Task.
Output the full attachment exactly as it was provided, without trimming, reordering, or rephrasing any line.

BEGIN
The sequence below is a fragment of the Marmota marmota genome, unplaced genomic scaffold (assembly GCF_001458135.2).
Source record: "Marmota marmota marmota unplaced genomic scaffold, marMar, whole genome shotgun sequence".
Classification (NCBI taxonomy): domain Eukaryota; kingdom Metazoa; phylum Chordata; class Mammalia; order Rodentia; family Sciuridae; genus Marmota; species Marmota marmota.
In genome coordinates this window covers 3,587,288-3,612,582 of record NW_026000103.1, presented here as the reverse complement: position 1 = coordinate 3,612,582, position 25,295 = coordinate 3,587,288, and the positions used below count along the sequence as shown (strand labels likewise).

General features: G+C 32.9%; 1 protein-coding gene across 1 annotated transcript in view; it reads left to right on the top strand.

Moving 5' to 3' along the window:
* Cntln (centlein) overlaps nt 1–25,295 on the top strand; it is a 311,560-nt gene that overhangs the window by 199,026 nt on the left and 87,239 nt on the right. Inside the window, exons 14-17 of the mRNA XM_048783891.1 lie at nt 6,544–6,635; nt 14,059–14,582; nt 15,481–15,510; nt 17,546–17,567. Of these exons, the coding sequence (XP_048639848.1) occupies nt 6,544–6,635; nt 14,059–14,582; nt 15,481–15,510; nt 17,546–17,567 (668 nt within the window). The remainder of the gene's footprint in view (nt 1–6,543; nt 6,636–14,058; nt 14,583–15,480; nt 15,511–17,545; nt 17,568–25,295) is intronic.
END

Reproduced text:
The sequence below is a fragment of the Marmota marmota genome, unplaced genomic scaffold (assembly GCF_001458135.2).
Source record: "Marmota marmota marmota unplaced genomic scaffold, marMar, whole genome shotgun sequence".
Classification (NCBI taxonomy): domain Eukaryota; kingdom Metazoa; phylum Chordata; class Mammalia; order Rodentia; family Sciuridae; genus Marmota; species Marmota marmota.
In genome coordinates this window covers 3,587,288-3,612,582 of record NW_026000103.1, presented here as the reverse complement: position 1 = coordinate 3,612,582, position 25,295 = coordinate 3,587,288, and the positions used below count along the sequence as shown (strand labels likewise).

General features: G+C 32.9%; 1 protein-coding gene across 1 annotated transcript in view; it reads left to right on the top strand.

Moving 5' to 3' along the window:
* Cntln (centlein) overlaps nt 1–25,295 on the top strand; it is a 311,560-nt gene that overhangs the window by 199,026 nt on the left and 87,239 nt on the right. Inside the window, exons 14-17 of the mRNA XM_048783891.1 lie at nt 6,544–6,635; nt 14,059–14,582; nt 15,481–15,510; nt 17,546–17,567. Of these exons, the coding sequence (XP_048639848.1) occupies nt 6,544–6,635; nt 14,059–14,582; nt 15,481–15,510; nt 17,546–17,567 (668 nt within the window). The remainder of the gene's footprint in view (nt 1–6,543; nt 6,636–14,058; nt 14,583–15,480; nt 15,511–17,545; nt 17,568–25,295) is intronic.